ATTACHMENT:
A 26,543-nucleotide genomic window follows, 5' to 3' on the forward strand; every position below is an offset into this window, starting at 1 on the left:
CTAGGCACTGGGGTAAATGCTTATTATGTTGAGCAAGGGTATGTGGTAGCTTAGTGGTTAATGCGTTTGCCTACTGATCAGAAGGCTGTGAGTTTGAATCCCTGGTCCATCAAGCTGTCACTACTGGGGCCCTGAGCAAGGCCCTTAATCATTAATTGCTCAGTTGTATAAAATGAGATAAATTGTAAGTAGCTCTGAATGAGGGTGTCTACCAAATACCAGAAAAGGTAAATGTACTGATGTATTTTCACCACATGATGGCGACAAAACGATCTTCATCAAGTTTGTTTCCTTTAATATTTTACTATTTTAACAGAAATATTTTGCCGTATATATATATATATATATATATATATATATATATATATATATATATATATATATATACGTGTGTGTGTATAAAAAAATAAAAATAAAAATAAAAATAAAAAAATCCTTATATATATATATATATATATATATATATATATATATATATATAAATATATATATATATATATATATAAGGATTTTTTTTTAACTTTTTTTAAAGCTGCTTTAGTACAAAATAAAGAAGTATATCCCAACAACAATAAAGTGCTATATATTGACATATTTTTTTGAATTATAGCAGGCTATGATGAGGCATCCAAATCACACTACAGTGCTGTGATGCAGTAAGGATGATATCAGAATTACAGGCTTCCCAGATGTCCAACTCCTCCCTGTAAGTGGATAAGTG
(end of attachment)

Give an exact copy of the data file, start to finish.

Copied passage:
A 26,543-nucleotide genomic window follows, 5' to 3' on the forward strand; every position below is an offset into this window, starting at 1 on the left:
CTAGGCACTGGGGTAAATGCTTATTATGTTGAGCAAGGGTATGTGGTAGCTTAGTGGTTAATGCGTTTGCCTACTGATCAGAAGGCTGTGAGTTTGAATCCCTGGTCCATCAAGCTGTCACTACTGGGGCCCTGAGCAAGGCCCTTAATCATTAATTGCTCAGTTGTATAAAATGAGATAAATTGTAAGTAGCTCTGAATGAGGGTGTCTACCAAATACCAGAAAAGGTAAATGTACTGATGTATTTTCACCACATGATGGCGACAAAACGATCTTCATCAAGTTTGTTTCCTTTAATATTTTACTATTTTAACAGAAATATTTTGCCGTATATATATATATATATATATATATATATATATATATATATATATATATATATATATACGTGTGTGTGTATAAAAAAATAAAAATAAAAATAAAAATAAAAAAATCCTTATATATATATATATATATATATATATATATATATATATATATAAATATATATATATATATATATATAAGGATTTTTTTTTAACTTTTTTTAAAGCTGCTTTAGTACAAAATAAAGAAGTATATCCCAACAACAATAAAGTGCTATATATTGACATATTTTTTTGAATTATAGCAGGCTATGATGAGGCATCCAAATCACACTACAGTGCTGTGATGCAGTAAGGATGATATCAGAATTACAGGCTTCCCAGATGTCCAACTCCTCCCTGTAAGTGGATAAGTG